Heritage grant will help fund Audain's largest and most ambitious exhibition yet 

Museum receives $172K towards its upcoming Emily Carr retrospective

click to enlarge Emily Carr’s 1912 work, War Canoes, will be featured in an upcoming retrospective at the Audain Art Museum alongside an earlier watercolour version of the same painting. Side by side, the paintings show Carr’s dramatic stylistic shift following her year-long trip to Paris. - Wikimedia Commons
  • Emily Carr’s 1912 work, War Canoes, will be featured in an upcoming retrospective at the Audain Art Museum alongside an earlier watercolour version of the same painting. Side by side, the paintings show Carr’s dramatic stylistic shift following her year-long trip to Paris. Wikimedia Commons

The Audain Art Museum will receive roughly $172,000 in grant funding that will go towards its largest and most ambitious exhibition yet.

Funded through Canadian Heritage's Museums Assistance Program, the Audain was one of 19 cultural institutions across the country to receive funding, totalling $905,752. The program is designed to support and preserve heritage collections.

In the case of the Audain, the money will cover around half of the cost of its upcoming special exhibition, Fresh Seeing-French Modernism and the West Coast, which launches in September.

Featuring between 50 and 75 works, as well as a complementary artbook and several satellite events, the exhibit will hone in on three crucial years in the development of iconic B.C. painter Emily Carr: 1910 to 1912.

"What those years represent is the year before Emily Carr went to France, the year that she was in France and the year upon her return," explains Curtis Collins, chief curator at the Audain. "Those three years are really critical in the sense that what we'll be able to see at the show is arguably the biggest shift in her artwork in her entire career. Her experience involved her becoming familiar with what one could consider the most avant-garde movements in Western painting."

Prior to her departure, which in 1910, was a weeks-long slog by boat, Carr was mostly working in the traditional, almost photo-realistic style of portraits and landscapes that was popular at the time. After her stint in Paris, Carr's worked took on a "much higher-cued palette," Collins says, replacing muted colours with bright greens, purples and oranges.

"What was happening in France with the Post-Impressionists was that they were consistently moving away from that aesthetic to a much bolder use of colour," he continues.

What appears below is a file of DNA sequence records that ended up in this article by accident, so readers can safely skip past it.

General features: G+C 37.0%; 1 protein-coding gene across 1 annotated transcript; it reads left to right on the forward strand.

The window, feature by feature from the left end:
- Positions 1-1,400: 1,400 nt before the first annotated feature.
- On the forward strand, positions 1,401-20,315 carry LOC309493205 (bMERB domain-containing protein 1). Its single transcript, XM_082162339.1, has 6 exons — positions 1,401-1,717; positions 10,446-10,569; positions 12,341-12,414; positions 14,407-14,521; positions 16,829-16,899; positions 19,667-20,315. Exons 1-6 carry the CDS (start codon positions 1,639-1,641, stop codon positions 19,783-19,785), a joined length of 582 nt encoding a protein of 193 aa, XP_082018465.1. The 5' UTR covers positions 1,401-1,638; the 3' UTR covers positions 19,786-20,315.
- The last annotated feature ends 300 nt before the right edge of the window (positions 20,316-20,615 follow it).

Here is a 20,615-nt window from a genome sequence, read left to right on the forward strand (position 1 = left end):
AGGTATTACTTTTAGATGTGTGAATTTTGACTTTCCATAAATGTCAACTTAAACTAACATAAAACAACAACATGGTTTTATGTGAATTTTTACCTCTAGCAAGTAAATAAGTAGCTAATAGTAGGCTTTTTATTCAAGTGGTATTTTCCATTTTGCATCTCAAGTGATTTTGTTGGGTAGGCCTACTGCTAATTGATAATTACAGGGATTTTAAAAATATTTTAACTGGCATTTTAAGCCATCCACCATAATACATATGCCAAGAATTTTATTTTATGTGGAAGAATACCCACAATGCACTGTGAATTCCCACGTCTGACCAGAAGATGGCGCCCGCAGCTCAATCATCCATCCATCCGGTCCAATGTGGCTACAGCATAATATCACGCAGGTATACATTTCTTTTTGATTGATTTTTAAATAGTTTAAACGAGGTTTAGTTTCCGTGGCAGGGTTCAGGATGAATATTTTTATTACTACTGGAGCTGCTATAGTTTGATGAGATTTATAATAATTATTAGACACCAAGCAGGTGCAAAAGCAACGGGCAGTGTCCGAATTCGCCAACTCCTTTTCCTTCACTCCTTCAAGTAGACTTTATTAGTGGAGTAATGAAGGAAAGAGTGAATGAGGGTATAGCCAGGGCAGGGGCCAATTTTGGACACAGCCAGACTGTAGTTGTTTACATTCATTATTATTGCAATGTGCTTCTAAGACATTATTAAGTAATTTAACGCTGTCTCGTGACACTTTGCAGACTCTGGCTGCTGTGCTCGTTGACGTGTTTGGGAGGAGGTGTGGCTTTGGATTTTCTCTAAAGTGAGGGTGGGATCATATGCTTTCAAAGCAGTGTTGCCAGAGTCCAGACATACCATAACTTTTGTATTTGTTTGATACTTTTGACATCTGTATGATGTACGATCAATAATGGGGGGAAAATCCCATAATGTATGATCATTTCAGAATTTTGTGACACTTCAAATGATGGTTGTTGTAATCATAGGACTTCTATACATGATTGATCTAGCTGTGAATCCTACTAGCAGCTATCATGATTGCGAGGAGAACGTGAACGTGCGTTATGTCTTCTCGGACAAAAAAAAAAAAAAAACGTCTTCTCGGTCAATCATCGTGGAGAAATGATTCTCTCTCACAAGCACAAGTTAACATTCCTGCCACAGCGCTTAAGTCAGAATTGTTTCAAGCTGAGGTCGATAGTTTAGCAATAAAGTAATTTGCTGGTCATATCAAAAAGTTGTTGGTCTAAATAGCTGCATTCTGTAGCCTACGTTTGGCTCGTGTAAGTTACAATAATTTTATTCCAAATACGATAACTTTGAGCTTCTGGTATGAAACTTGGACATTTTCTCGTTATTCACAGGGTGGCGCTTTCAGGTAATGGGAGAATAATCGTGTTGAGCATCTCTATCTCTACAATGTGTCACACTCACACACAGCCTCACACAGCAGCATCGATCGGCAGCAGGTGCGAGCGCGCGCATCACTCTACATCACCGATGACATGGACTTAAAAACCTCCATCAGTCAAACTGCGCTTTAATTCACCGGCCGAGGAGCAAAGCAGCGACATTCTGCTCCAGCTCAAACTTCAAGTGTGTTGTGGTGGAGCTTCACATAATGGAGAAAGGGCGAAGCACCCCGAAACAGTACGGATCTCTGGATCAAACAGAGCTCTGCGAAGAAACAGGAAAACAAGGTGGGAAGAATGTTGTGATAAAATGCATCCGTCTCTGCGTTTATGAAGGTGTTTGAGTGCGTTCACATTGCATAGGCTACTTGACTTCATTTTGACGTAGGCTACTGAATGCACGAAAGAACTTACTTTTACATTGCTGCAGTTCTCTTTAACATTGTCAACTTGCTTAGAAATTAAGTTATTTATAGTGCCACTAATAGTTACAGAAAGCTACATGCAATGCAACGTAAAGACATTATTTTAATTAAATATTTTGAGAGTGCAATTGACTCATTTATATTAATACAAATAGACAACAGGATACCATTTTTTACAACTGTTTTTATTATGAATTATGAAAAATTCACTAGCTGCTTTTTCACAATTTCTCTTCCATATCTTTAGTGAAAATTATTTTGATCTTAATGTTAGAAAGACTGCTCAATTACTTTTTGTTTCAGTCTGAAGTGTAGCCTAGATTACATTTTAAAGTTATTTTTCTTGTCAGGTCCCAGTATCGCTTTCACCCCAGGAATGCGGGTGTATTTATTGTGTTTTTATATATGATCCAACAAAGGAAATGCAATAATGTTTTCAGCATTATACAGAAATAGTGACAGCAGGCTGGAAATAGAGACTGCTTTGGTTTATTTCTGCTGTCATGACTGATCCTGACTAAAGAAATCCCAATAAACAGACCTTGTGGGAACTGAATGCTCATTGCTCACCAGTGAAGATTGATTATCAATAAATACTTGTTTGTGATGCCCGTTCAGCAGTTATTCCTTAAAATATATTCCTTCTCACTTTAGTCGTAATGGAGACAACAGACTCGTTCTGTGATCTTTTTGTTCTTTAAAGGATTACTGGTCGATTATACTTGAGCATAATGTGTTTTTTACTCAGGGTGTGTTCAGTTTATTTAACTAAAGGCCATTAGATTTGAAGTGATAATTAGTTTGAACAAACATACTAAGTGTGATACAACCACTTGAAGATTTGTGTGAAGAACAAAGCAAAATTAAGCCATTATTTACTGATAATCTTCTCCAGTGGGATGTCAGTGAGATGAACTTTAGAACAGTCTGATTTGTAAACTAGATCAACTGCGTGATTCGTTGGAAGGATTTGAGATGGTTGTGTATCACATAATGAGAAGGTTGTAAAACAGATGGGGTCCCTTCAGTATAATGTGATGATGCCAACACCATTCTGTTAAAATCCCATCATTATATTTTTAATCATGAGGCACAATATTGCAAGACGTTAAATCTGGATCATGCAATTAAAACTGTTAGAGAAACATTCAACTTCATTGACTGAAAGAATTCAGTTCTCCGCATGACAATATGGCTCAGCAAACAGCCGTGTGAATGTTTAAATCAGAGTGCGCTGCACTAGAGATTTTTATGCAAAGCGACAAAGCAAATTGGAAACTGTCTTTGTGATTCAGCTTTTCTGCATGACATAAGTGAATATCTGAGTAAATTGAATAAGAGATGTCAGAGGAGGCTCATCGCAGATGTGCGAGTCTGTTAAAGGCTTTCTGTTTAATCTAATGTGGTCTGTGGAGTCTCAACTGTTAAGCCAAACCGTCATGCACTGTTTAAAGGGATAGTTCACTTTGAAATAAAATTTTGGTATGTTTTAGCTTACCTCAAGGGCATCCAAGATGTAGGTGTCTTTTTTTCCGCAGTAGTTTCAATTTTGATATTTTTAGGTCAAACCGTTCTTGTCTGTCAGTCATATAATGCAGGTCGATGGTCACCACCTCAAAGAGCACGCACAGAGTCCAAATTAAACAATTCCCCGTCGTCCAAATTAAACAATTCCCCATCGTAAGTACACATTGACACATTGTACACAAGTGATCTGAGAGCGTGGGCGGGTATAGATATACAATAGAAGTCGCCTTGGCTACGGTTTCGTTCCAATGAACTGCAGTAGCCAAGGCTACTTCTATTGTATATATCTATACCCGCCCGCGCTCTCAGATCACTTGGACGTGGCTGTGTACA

Carr implemented a looser brush stroke, focusing less on exact representation in favour of striking a harmony of colour, form, and shape.

"Really, it's the start of acknowledging that any image you see within the context of painting is purely pigment on canvas," Collins says. "It's divorcing itself from that Renaissance concept that you're looking through a window. The surface of paintings becomes much flatter, because there is less emphasis on creating an illusion of depth."

Upon her return to B.C., both critics and art collectors alike universally panned Carr's dramatic stylistic shift, leading her to give up painting for more than a decade. Calling her "by far the most radical artist in Canada" at the time, Collins says the fact it was a female artist leading the charge made it that much more significant.

"It's just a measure of the risk that this artist took, because she firmly believed that what was happening in Europe in terms of the most cutting-edge shifts in painting were something she needed to embrace," he says. "She did so at a really high cost, and that cost, at least in the short term, was her career as a painter."

Fresh Seeing will also include an important historical component. The exhibition's guest co-curator, Dr. Kathryn Bridge, retraced the painter's journey through France last fall, an effort to correct some of Carr's mislabelled landscape pieces from that era.

"There's some really new information as a result of this show, but it also gives some academic teeth, if you will, to this critical period of her career," Collins notes.

Now with more than a year under his belt as chief curator, Collins says the Audain is becoming "more enmeshed" in the local arts community, while not forgetting its important regional clientele.

"It's a time when we're striking a really good balance between Whistler and Vancouver as our powerbases, and coming soon will be some pop-up museum shows in Vancouver that the Audain Art Museum will be hosting," Collins says.

Fresh Seeing runs from Sept. 21 to Jan. 19, 2020. Check back with Pique closer to the exhibit's opening for more details. Learn more at audainartmuseum.com.

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